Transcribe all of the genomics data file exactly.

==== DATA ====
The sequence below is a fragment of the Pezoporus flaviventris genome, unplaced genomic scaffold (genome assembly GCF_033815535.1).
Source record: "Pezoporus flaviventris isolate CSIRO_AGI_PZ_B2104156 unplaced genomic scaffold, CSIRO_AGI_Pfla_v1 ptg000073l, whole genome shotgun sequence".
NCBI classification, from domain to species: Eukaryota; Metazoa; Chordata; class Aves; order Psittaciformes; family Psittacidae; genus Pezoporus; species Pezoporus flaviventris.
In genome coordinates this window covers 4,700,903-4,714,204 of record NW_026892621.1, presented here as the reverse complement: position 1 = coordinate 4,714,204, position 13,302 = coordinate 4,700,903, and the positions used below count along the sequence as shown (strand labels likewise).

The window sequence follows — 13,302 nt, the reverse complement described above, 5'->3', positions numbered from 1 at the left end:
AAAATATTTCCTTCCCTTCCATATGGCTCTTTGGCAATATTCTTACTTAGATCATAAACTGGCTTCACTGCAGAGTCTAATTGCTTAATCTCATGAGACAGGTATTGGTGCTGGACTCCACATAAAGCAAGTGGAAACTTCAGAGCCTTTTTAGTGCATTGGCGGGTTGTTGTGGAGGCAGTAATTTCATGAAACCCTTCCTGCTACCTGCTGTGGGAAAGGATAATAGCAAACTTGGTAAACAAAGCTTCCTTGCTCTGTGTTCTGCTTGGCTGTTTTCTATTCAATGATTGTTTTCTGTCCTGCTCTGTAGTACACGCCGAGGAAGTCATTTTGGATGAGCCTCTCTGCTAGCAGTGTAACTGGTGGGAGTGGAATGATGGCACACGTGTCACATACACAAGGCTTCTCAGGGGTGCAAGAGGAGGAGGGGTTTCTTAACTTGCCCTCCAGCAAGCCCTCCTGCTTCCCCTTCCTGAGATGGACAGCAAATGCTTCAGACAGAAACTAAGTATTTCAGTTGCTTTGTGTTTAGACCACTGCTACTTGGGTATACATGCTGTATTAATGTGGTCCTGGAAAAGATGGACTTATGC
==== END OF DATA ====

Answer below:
The sequence below is a fragment of the Pezoporus flaviventris genome, unplaced genomic scaffold (genome assembly GCF_033815535.1).
Source record: "Pezoporus flaviventris isolate CSIRO_AGI_PZ_B2104156 unplaced genomic scaffold, CSIRO_AGI_Pfla_v1 ptg000073l, whole genome shotgun sequence".
NCBI classification, from domain to species: Eukaryota; Metazoa; Chordata; class Aves; order Psittaciformes; family Psittacidae; genus Pezoporus; species Pezoporus flaviventris.
In genome coordinates this window covers 4,700,903-4,714,204 of record NW_026892621.1, presented here as the reverse complement: position 1 = coordinate 4,714,204, position 13,302 = coordinate 4,700,903, and the positions used below count along the sequence as shown (strand labels likewise).

The window sequence follows — 13,302 nt, the reverse complement described above, 5'->3', positions numbered from 1 at the left end:
AAAATATTTCCTTCCCTTCCATATGGCTCTTTGGCAATATTCTTACTTAGATCATAAACTGGCTTCACTGCAGAGTCTAATTGCTTAATCTCATGAGACAGGTATTGGTGCTGGACTCCACATAAAGCAAGTGGAAACTTCAGAGCCTTTTTAGTGCATTGGCGGGTTGTTGTGGAGGCAGTAATTTCATGAAACCCTTCCTGCTACCTGCTGTGGGAAAGGATAATAGCAAACTTGGTAAACAAAGCTTCCTTGCTCTGTGTTCTGCTTGGCTGTTTTCTATTCAATGATTGTTTTCTGTCCTGCTCTGTAGTACACGCCGAGGAAGTCATTTTGGATGAGCCTCTCTGCTAGCAGTGTAACTGGTGGGAGTGGAATGATGGCACACGTGTCACATACACAAGGCTTCTCAGGGGTGCAAGAGGAGGAGGGGTTTCTTAACTTGCCCTCCAGCAAGCCCTCCTGCTTCCCCTTCCTGAGATGGACAGCAAATGCTTCAGACAGAAACTAAGTATTTCAGTTGCTTTGTGTTTAGACCACTGCTACTTGGGTATACATGCTGTATTAATGTGGTCCTGGAAAAGATGGACTTATGC